Wrong. It turns out, perfectionism is just a fancy disguise for self-doubt. I’m embarrassed to admit it, but many times in the past, if my work isn’t just right, I’ll give up on it instead of showing it to anyone. And once you start thinking like that, it’s pretty easy to ask yourself: Why bother doing this at all? It’s never going to be as good as everyone else’s. Perfectionism can easily spiral into a recurring inability to work, write, and create. My inner critic loves it when this happens! Gertrude gets to go to town. You’re lazy, you’re a procrastinator, you’re not disciplined or talented enough to ever be a real writer.
But none of those things are true. The truth is simply: I am afraid.
No matter how many ways I look at it, failure to create always boils down to fear. Perfectionism is fear. Procrastination is fear. Resistance, doubt, the inner critic, all of it. It’s easy to be so afraid of doing it wrong, saying something dumb, and looking like a failure that you just opt out of playing. You sit on the sidelines, hide in the shadows, and let someone else take the lead.
In many ways, I’m writing this blog not just to help other new writers, but to remind myself. The fear never goes away. Hopefully it gets easier when you take the first step and admit you have a problem, like with alcoholism or addiction. “Hi, my name is Suzanne, and I’m a big old ‘fraidy cat.” (HI, SUZANNE!)
Try this: Write for five minutes daily.
FIVE MINUTES. That’s it! You can write in a journal, do a writing prompt, or chip away at a blog you’ve been thinking about. Set a timer and do the minutes, the same way you’d do crunches to strengthen your abs. What difference can five minutes make? It’s the difference between showing up and opting out, the difference between progress and avoidance. As you get more comfortable with writing and facing the blank page, those five minutes are likely to grow into 10 minutes, 20, 30 or more. Strive for consistency while you build the habit, and go from there.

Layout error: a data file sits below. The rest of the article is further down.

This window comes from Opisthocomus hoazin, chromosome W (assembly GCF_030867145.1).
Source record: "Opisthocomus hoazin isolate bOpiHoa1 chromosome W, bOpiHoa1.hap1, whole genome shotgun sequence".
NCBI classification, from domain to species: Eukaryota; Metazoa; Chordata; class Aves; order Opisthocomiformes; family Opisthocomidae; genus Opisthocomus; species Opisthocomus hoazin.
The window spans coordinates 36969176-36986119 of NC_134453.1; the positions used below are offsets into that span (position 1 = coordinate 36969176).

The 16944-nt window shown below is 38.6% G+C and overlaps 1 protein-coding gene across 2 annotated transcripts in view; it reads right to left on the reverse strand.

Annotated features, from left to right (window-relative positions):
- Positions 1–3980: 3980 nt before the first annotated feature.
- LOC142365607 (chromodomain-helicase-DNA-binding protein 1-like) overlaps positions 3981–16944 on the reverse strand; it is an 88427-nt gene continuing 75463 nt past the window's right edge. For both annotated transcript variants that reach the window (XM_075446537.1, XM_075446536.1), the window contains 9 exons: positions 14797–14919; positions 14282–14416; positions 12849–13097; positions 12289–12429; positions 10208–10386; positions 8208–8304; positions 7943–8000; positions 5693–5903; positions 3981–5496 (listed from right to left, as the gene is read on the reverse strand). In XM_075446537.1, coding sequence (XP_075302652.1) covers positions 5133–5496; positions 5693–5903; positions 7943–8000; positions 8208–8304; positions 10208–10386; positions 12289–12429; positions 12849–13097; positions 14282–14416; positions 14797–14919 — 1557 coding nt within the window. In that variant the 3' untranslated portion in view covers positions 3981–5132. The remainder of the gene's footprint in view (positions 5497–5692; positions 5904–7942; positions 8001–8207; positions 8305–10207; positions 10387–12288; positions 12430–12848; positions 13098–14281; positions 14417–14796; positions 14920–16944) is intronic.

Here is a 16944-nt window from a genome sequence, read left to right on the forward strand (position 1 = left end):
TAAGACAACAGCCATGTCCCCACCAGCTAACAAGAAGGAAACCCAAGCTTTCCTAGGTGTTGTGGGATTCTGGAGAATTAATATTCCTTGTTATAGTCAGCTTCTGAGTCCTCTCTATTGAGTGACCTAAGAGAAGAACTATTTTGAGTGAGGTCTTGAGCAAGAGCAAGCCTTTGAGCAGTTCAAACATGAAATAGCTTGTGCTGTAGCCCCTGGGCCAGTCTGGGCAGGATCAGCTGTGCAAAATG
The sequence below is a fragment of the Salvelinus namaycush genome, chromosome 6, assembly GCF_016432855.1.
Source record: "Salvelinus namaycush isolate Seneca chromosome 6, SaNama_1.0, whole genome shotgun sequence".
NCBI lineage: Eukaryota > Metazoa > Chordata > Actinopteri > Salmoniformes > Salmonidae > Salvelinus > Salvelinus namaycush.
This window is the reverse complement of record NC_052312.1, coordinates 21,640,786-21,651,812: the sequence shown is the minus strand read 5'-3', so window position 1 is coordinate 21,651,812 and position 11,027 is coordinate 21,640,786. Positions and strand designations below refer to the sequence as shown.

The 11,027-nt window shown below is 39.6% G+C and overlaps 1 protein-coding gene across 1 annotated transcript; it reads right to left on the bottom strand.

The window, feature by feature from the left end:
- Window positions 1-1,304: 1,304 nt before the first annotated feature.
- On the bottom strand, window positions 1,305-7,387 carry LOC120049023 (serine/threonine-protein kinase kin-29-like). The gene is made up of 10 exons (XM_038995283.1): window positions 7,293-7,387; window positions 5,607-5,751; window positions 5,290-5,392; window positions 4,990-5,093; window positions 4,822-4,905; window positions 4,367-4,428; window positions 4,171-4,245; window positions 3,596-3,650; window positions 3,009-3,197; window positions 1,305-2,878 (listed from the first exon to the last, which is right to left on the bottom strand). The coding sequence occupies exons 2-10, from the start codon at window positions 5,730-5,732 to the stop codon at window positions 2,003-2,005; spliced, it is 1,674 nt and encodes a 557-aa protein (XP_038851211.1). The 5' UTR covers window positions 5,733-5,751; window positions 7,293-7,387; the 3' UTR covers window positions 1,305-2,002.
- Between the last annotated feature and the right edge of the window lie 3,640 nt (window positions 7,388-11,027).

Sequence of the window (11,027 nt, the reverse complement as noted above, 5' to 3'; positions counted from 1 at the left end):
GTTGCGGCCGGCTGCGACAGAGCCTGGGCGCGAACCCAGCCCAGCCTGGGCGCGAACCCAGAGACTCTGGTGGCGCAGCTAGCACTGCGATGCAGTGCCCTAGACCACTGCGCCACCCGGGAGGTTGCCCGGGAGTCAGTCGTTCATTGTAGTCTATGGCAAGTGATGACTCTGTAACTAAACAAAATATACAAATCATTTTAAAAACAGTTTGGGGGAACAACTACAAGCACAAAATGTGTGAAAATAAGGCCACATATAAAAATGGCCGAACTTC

3: Let go and have fun.
One of my favorite blog posts at Red Canary began as an angry rant from our head of security operations. Literally, the Google doc for his first draft was titled “ANGRY RANT.” It was three pages of a long, meandering rampage about all the things people in information security do that they shouldn’t, things that pissed him off and he wanted to change.
Joe was not a “writer” in the traditional sense. His blog post had zero structure and plenty of misspellings, incomplete sentences, and run-ons. But Joe was a writer because of one very important truth: he had something to say, and he took the time to put words down on a page. Joe had seen enough of the information security industry to know there were things happening that were infuriating. He was moved to action by a desire to speak out and change them. It took some work and collaboration to turn his “rant” into a cohesive article with key points and a creative structure, but he trusted me (his editor) enough to do that. He got the words down and that was what mattered.
Try this: Get a post-it and write “I’ll fix it later.”
Put the post-it on your computer when you sit down to write. Whenever your critic starts to pipe up and urges you to stop writing, keep your fingers moving. The post-it is a tangible reminder that there will be time for editing later. Your job for a first draft (especially as a new writer) is not to write beautifully; it’s simply to write.
4: Start by writing what you know.
One of the biggest questions we get from new writers is “What should I write about?” That’s a tough question for our editorial team to answer. Our content strategy has always been built around letting Canaries and others in InfoSec write what they’re passionate about and interested in. But asking a new writer “What do YOU want to write about?” doesn’t help spark much inspiration.
The Red Canary blog really took off when we started encouraging our analysts to write about what they knew best: analyzing and operationalizing endpoint data in Carbon Black Response. At first it seemed strange to many of them, writing about the things they did day after day in their jobs. It can be difficult for many of us to step back and think of ourselves as “experts”—even if we’ve devoted countless hours to mastering a skill—or to realize how our experiences might be interesting and valuable to others. If our critic is loud, we will deflect praise and think, “I’m no expert, that other person knows way more than me!”
Others can benefit immensely from the lessons you’ve learned throughout your career, your life, or even your mastery of a hobby. We’re all on a learning journey, and as Matt Graeber put it on our last Atomic Friday, “We’re all perpetual noobs.” You have knowledge in your head that can help someone who is right now struggling with the thing you figured out earlier. But you can only help them if you share what you’ve learned.